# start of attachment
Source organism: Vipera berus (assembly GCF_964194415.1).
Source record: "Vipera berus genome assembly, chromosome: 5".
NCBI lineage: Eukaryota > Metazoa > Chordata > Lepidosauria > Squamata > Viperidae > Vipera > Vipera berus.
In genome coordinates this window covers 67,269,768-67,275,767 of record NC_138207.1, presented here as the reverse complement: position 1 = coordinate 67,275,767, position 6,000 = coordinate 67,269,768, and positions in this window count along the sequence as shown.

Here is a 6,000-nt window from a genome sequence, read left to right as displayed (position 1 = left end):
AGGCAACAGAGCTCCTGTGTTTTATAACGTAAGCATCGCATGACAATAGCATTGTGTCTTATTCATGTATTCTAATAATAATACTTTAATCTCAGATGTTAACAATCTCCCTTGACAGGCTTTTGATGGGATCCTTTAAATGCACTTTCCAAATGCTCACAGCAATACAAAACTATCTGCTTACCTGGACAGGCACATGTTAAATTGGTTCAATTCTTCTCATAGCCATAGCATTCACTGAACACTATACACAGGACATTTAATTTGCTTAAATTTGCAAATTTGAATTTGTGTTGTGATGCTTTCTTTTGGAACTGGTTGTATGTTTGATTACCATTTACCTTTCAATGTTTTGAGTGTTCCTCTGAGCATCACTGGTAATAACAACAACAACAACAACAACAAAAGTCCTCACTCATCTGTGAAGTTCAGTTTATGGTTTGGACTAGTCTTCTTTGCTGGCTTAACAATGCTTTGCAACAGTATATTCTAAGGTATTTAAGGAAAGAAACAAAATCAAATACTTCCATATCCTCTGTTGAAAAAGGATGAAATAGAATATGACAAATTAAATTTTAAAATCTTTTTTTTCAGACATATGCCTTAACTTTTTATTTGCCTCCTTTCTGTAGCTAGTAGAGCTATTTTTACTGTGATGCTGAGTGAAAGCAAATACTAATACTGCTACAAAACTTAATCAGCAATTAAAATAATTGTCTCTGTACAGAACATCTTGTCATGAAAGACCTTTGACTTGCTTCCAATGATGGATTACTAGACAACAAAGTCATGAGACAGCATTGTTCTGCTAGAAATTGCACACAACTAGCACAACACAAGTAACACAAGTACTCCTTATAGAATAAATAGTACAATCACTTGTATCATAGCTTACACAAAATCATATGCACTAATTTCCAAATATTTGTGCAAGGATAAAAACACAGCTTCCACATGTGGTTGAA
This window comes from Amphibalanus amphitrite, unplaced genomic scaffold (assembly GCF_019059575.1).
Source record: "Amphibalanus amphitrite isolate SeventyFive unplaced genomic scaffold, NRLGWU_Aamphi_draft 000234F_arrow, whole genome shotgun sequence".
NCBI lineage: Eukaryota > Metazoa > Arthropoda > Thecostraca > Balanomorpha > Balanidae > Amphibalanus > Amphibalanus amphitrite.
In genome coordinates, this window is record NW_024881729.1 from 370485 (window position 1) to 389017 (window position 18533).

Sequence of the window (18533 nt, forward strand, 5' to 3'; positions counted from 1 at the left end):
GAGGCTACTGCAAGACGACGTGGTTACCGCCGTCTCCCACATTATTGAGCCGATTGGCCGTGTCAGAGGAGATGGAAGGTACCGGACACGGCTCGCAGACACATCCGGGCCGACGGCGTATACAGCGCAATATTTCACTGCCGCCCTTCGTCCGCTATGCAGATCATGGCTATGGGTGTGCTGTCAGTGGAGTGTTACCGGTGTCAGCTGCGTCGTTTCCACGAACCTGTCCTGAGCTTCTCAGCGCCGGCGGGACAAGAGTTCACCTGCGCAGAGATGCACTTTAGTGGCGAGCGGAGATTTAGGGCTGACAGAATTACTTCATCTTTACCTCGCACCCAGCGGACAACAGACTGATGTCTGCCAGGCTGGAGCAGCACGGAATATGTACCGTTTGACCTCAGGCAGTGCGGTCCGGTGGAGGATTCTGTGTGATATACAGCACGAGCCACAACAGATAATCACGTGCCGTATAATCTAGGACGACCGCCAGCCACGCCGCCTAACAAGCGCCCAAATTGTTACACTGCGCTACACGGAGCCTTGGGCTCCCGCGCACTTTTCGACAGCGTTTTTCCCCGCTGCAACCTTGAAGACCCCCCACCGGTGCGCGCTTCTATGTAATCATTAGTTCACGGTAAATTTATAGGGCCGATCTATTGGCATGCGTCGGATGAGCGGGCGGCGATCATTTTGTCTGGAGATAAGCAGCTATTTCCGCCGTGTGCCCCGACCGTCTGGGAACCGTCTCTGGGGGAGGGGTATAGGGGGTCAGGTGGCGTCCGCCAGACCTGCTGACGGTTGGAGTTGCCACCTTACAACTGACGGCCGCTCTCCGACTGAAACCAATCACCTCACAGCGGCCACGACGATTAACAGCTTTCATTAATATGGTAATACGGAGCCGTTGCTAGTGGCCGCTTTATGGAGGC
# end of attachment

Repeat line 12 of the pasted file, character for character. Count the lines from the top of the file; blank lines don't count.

GAGGCTACTGCAAGACGACGTGGTTACCGCCGTCTCCCACATTATTGAGCCGATTGGCCGTGTCAGAGGAGATGGAAGGTACCGGACACGGCTCGCAGACACATCCGGGCCGACGGCGTATACAGCGCAATATTTCACTGCCGCCCTTCGTCCGCTATGCAGATCATGGCTATGGGTGTGCTGTCAGTGGAGTGTTACCGGTGTCAGCTGCGTCGTTTCCACGAACCTGTCCTGAGCTTCTCAGCGCCGGCGGGACAAGAGTTCACCTGCGCAGAGATGCACTTTAGTGGCGAGCGGAGATTTAGGGCTGACAGAATTACTTCATCTTTACCTCGCACCCAGCGGACAACAGACTGATGTCTGCCAGGCTGGAGCAGCACGGAATATGTACCGTTTGACCTCAGGCAGTGCGGTCCGGTGGAGGATTCTGTGTGATATACAGCACGAGCCACAACAGATAATCACGTGCCGTATAATCTAGGACGACCGCCAGCCACGCCGCCTAACAAGCGCCCAAATTGTTACACTGCGCTACACGGAGCCTTGGGCTCCCGCGCACTTTTCGACAGCGTTTTTCCCCGCTGCAACCTTGAAGACCCCCCACCGGTGCGCGCTTCTATGTAATCATTAGTTCACGGTAAATTTATAGGGCCGATCTATTGGCATGCGTCGGATGAGCGGGCGGCGATCATTTTGTCTGGAGATAAGCAGCTATTTCCGCCGTGTGCCCCGACCGTCTGGGAACCGTCTCTGGGGGAGGGGTATAGGGGGTCAGGTGGCGTCCGCCAGACCTGCTGACGGTTGGAGTTGCCACCTTACAACTGACGGCCGCTCTCCGACTGAAACCAATCACCTCACAGCGGCCACGACGATTAACAGCTTTCATTAATATGGTAATACGGAGCCGTTGCTAGTGGCCGCTTTATGGAGGC